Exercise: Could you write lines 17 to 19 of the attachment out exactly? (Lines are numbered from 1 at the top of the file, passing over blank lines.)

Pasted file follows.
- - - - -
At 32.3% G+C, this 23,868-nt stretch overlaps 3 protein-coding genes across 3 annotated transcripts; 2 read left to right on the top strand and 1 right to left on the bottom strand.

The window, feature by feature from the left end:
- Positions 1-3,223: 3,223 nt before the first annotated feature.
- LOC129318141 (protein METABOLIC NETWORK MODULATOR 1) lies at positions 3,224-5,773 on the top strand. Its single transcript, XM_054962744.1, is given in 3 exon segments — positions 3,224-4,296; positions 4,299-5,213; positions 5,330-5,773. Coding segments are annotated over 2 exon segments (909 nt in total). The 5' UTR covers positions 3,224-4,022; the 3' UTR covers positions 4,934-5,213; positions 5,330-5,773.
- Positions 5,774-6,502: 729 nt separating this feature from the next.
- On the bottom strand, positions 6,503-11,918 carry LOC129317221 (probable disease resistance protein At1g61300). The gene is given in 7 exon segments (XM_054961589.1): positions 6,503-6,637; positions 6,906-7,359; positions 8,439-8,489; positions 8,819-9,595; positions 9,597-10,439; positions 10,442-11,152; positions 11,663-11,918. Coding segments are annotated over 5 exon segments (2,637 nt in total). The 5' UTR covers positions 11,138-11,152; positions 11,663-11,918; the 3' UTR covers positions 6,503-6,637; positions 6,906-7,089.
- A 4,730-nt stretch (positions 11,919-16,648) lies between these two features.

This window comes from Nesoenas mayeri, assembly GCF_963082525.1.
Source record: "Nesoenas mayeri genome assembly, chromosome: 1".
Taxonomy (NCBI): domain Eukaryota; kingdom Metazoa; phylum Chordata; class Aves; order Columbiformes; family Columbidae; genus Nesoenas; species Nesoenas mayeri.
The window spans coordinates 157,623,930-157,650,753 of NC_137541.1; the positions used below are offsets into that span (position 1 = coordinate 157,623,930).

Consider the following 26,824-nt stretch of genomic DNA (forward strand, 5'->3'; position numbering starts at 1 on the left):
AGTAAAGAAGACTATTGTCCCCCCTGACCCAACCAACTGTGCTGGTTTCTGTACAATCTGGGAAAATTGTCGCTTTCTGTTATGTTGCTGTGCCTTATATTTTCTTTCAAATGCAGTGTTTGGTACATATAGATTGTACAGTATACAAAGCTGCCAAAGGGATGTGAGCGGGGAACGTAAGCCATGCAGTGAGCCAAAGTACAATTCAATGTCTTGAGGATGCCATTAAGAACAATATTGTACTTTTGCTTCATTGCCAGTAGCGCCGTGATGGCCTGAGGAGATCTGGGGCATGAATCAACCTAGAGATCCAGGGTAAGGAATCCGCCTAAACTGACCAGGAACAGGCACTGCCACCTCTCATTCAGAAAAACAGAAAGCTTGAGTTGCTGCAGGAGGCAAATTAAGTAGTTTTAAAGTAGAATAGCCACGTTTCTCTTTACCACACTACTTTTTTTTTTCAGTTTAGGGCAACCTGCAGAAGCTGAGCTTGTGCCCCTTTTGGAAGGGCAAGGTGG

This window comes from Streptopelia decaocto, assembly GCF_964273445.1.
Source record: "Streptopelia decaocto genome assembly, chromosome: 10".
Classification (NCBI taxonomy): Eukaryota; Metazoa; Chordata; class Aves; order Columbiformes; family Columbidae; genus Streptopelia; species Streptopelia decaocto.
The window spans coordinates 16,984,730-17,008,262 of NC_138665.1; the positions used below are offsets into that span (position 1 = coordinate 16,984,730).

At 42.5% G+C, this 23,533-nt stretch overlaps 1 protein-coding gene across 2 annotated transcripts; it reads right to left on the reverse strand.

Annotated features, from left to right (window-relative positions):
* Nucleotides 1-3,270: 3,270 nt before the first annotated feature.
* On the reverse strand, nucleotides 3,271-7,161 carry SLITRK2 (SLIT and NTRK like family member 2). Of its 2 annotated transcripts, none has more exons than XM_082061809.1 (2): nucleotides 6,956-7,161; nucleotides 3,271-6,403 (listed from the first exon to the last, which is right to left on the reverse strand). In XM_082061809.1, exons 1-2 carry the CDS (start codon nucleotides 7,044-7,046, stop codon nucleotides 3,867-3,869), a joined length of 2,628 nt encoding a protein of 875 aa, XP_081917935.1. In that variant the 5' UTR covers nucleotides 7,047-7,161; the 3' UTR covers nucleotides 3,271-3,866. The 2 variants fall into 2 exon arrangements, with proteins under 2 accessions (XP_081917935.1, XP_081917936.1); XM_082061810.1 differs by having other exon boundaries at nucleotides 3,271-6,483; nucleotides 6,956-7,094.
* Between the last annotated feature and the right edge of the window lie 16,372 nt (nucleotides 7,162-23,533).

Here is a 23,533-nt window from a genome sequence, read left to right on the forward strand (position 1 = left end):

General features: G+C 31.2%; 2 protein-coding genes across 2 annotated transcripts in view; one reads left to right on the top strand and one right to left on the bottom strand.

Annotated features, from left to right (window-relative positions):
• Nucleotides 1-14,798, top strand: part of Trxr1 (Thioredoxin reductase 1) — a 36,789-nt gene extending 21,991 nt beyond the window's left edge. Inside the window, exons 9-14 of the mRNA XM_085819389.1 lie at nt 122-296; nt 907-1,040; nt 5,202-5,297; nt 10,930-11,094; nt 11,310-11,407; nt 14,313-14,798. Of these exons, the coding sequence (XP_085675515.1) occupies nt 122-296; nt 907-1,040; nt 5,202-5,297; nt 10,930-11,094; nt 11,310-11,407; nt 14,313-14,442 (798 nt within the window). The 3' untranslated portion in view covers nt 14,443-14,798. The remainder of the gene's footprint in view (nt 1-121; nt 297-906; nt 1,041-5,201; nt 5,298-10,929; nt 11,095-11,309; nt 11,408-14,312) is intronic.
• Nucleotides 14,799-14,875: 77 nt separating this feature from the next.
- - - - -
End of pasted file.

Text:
The window spans coordinates 16,984,730-17,008,262 of NC_138665.1; the positions used below are offsets into that span (position 1 = coordinate 16,984,730).

At 42.5% G+C, this 23,533-nt stretch overlaps 1 protein-coding gene across 2 annotated transcripts; it reads right to left on the reverse strand.

Annotated features, from left to right (window-relative positions):